Dr. Moll is a gifted physician of long experience whose work with those problems of medicine and hygiene which demand scientific acquaintance with human nature has made him well known to experts in these fields. In this book he has undertaken to describe the origin and development, in childhood and youth, of the acts and feelings due to sex; to explain the forces by which sex-responses are directed and misdirected; and to judge the wisdom of existing and proposed methods of preventing the degradation of a child's sexual life.
This difficult task is carried out, as it should be, with dignity and frankness. In spite of the best intentions, a scientific book on sex-psychology is likely to appear, at least in spots, to gratify a low curiosity; but in Dr. Moll's book there is no such taint. Popular books on sex-hygiene, on the other hand, are likely to suffer from a pardonable but harmful delicacy whereby the facts of anatomy, physiology, and psychology which are necessary to make their principles comprehensible and useful, are omitted, veiled, or even distorted. Dr. Moll honors his readers by a frankness which may seem brutal to some of them. It is necessary.
With dignity and frankness Dr. Moll combines notable good sense. In the case of any exciting movement in advance of traditional custom, the forerunners are likely to combine a certain one-sidedness and lack of balance with their really valuable progressive ideas. The greater sagacity and critical power are more often found amongst the men of science who avoid public discussion of exciting social or moral reforms, and are suspicious of startling and revolutionary doctrines or practices. It is therefore fortunate that a book on the sexual life during childhood should have been written by a man of critical, matter-of-fact mind, of long experience as a medical specialist, and of wide scholarship, who has no private interest in any exciting psychological doctrine or educational panacea.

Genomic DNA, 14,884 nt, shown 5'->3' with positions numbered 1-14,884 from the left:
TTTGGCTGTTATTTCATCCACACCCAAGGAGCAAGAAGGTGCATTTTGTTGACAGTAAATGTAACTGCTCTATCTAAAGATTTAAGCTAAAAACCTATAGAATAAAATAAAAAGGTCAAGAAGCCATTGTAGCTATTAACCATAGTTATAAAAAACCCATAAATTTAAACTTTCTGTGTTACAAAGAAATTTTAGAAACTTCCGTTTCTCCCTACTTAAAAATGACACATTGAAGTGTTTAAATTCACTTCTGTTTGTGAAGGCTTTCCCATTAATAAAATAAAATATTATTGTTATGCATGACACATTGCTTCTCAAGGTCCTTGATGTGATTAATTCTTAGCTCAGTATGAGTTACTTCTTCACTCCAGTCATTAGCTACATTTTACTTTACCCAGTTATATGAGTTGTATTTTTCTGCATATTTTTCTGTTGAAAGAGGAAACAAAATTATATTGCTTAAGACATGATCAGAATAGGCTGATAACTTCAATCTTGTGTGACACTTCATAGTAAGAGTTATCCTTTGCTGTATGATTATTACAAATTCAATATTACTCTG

The translation of this book will be welcomed by men and women from many different professions, but alike in the need of preparation to guide the sex-life of boys and girls and to meet emergencies caused by its corruption by weakness within or attack from without. Of the clergymen in this country who are in real touch with the lives of their charges, there is hardly a one who does not, every so often, have to minister to a mind whose moral and religious distress depends on an unfortunate sex history. Conscientious and observant teachers realize, in a dim way, that they cannot do justice to even the purely intellectual needs of pupils without understanding the natural history of those instinctive impulses, which, concealed and falsified as they are under our traditional taboos, nevertheless retain enormous potency. The facts, so clearly shown in the present volume, that the life of sex begins long before its obvious manifestations at puberty, and that the direction of its vaguer and less differentiated habits in these earlier years is as important as its hygiene at the more noticeable climax of the early 'teens, increase the teacher's responsibility....